Michelle Reid was working for a health care start-up when she entered the Cornell University Executive MBA (EMBA) Program in New York, New York. A former technology solutions executive, Reid wanted to return to IBM.
Her EMBA Program – more specifically a fellow EMBA student – helped turn that desire into reality.
Not an uncommon one, the story goes like this: During a class break, Reid met Bheemsen Athanikar, base accounts growth executive in IBM’s public sector, who mentioned an opening at the company that matched her qualifications. By the end of classes that day, Athanikar interviewed Reid. Three months later she was hired as an account manager for application managed services at IBM.
“There’s a lot of potential and you just really have to put yourself out there, introduce yourself, and find out what people do,” says Reid, who received her MBA in 2015.
Reid is not alone.
Ellen Sanderson, who received her MBA in 2014, learned about an opening in her field — consulting — after it was posted on the Johnson Talent System by Paul Weintraub, principal in Healthcare Transformation Services at Philips Healthcare who also received his MBA in 2014. After interviewing with Weintraub, Philips hired Sanderson as a senior manager for its Clinical and Business Performance Improvement Global Solutions group last October.
“The more you can connect with people who are doing different things and come from diverse backgrounds, the more you stand to gain both professionally and personally,” says Sanderson. “The Cornell network is limitless, and I know that it will continue to expose me to the rest of the world long after I’ve graduated.”
Peer networks also offer a source of employment for entrepreneurs. Consider the case of Chris Lee, president and founder of Sakos Activegear, which sells apparel for wind and water sports.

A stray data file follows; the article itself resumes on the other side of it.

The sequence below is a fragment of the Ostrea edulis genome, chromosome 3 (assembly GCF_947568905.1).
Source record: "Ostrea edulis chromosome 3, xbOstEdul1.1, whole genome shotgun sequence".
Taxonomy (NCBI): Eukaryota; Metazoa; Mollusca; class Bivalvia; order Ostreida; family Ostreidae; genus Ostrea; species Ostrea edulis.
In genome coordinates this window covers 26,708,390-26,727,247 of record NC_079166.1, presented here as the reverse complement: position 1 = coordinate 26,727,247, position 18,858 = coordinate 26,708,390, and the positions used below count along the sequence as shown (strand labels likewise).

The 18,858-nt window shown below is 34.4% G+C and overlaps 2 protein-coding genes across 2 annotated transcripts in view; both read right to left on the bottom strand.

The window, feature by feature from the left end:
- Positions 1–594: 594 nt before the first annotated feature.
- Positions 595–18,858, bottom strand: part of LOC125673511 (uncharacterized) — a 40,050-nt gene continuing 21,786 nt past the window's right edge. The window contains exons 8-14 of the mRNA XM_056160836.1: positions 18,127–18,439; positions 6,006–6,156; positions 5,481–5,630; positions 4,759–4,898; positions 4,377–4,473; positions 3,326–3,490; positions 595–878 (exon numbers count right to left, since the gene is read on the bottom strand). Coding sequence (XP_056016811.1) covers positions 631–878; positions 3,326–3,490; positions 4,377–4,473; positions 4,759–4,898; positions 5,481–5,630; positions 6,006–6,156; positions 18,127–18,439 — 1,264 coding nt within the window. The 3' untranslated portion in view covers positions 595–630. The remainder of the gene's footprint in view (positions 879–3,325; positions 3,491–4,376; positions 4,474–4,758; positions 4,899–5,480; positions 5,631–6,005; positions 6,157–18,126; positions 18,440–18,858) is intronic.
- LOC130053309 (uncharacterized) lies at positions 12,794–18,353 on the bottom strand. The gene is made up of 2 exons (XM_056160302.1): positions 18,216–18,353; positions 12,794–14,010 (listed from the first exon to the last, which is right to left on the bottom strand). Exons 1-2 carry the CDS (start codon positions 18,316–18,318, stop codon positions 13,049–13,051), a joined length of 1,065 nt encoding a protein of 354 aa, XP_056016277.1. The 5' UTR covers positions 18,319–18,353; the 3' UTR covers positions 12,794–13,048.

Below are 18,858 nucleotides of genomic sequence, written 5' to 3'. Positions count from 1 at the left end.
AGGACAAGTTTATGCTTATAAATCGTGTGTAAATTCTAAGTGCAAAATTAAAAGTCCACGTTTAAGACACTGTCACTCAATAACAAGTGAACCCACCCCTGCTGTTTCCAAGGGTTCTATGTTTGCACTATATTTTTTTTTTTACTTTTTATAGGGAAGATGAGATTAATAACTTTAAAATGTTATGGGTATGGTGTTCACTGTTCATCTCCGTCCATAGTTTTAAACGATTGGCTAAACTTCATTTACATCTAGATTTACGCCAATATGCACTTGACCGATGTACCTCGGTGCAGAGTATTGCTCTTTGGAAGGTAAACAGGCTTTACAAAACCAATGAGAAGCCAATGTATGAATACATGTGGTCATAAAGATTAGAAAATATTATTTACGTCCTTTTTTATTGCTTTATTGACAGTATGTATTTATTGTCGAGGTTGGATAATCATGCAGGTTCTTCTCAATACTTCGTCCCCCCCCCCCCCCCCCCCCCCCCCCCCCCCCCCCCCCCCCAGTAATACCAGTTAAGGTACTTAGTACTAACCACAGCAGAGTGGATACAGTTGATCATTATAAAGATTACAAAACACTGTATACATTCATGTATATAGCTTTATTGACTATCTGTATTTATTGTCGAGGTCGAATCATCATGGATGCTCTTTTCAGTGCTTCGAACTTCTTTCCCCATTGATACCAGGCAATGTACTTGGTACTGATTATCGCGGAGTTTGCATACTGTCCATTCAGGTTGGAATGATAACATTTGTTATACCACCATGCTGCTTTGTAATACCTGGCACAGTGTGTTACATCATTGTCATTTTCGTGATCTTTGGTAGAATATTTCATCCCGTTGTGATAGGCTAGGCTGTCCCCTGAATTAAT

Graduate of the EMBA Program at Chapman University, Lee found such great value in his peers that he recruited three of them to work in his start-up company.
“Sakos was in the start-up phase when I began the Executive MBA Program,” says Lee. “But one individual can’t grow a company to the level it needs. I recruited three people from the program – all have an entrepreneurial outlook and spirit that benefit the company.”
EMBA Programs throughout the world continue to support networking among peers and alumni. According to the 2014 Membership Program Survey of the Executive MBA Council, almost 95 percent of member programs incorporated an alumni networking event in 2014, compared to 78.1 percent in 2012 and 92 percent in 2013.
“EMBA Programs always have supported peer networking through the cohort model, where students move through the program together; through teams, where students work closely with one another on projects and assignments; and through other activities, social and professional,” says Michael Desiderio, EMBAC executive director.
“In addition, more EMBA Programs are offering ways for students to also meet and form relationships with alumni, which only expands their network and opens news opportunities.”